And for the ultimate in portability, companies can consider handhelds like the BlackBerry, PalmOne and Windows Mobile-based Pocket PC. BlackBerrys have small built-in keyboards and are used primarily for e-mail, but recent versions have added Web browsing and support for business software. BlackBerry devices require a subscription to a cellular service provider. PalmOne and Pocket PC offer many computer features, such as Web browsing, e-mail and a variety of software applications. Higher-end versions of both include cell phones and digital cameras.
Many businesses are enhancing traveling or remote employees' productivity by equipping them with remote-access tools. For example, at Prudential Palms Realty in Sarasota, Fla., real estate agent Jim Soda uses his BlackBerry to receive and answer urgent e-mail quietly and unobtrusively, even when he's sitting in a conference. He also uses a service that sends the latest multiple listing service updates out to agents' handheld devices. Such capabilities are making these devices invaluable, says Soda. In fact, he credits his BlackBerry with helping him clinch a million-dollar sale. While having dinner with friends, Soda received an e-mail from a potential new client. The client was so impressed by Soda's instantaneous response that he gave him the sale. "A lot of my clients have heard about BlackBerry but have never seen them work," adds Soda. "When they see it in action, particularly the multiple listing service, the response is usually, 'Wow, this isn't just a high-tech toy.'"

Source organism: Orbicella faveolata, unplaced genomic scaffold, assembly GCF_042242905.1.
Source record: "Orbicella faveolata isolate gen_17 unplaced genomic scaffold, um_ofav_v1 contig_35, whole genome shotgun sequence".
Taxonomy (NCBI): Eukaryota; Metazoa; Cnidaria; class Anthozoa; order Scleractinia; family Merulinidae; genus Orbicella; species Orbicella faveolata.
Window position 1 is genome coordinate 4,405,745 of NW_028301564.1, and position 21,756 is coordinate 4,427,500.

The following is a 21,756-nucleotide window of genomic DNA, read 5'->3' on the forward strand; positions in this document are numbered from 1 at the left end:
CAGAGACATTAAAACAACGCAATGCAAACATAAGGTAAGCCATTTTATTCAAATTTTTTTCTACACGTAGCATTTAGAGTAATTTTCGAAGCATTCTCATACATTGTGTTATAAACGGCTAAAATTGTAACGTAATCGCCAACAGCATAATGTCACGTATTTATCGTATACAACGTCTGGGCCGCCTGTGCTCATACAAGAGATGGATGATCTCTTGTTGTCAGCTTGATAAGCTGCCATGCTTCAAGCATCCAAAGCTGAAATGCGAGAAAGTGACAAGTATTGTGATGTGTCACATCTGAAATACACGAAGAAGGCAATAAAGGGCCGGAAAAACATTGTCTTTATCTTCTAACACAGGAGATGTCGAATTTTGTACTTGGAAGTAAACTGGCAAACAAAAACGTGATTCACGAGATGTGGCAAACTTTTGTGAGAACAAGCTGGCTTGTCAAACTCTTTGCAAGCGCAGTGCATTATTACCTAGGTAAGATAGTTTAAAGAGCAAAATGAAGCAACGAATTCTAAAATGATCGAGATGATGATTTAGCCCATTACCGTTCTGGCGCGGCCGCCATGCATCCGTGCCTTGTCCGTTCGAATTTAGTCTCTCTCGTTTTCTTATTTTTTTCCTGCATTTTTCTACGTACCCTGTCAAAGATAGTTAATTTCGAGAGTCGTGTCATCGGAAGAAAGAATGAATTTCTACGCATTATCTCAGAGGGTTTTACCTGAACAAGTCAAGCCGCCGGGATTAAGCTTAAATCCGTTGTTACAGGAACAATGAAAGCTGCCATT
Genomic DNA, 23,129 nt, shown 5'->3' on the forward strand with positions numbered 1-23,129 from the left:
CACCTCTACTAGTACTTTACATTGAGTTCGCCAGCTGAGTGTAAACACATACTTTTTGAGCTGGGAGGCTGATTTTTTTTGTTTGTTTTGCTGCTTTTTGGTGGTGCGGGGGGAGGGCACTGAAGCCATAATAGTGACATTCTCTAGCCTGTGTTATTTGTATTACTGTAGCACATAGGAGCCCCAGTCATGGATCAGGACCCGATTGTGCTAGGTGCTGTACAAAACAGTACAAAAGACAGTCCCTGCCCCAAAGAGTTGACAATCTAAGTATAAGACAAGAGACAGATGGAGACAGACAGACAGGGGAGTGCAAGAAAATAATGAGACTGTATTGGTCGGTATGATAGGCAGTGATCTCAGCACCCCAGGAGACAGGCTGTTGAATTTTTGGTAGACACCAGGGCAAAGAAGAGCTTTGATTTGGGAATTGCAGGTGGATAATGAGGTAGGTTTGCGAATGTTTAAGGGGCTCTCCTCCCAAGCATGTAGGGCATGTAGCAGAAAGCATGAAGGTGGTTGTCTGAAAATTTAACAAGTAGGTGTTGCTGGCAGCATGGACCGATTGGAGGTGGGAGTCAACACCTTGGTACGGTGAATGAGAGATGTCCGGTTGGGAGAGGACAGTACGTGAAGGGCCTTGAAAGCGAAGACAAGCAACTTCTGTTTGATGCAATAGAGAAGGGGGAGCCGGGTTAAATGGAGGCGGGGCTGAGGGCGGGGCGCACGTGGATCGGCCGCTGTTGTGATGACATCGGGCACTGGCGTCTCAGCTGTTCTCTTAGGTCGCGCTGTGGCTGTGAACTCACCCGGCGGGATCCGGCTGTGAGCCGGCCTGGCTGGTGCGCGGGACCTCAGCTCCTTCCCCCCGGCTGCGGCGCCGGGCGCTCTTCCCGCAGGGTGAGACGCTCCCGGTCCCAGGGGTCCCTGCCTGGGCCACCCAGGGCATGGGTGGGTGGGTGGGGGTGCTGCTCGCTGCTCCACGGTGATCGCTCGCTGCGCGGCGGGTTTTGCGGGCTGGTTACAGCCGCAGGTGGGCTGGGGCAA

Server operating systems:
*Companies with up to 500 employees
Source: Yankee Group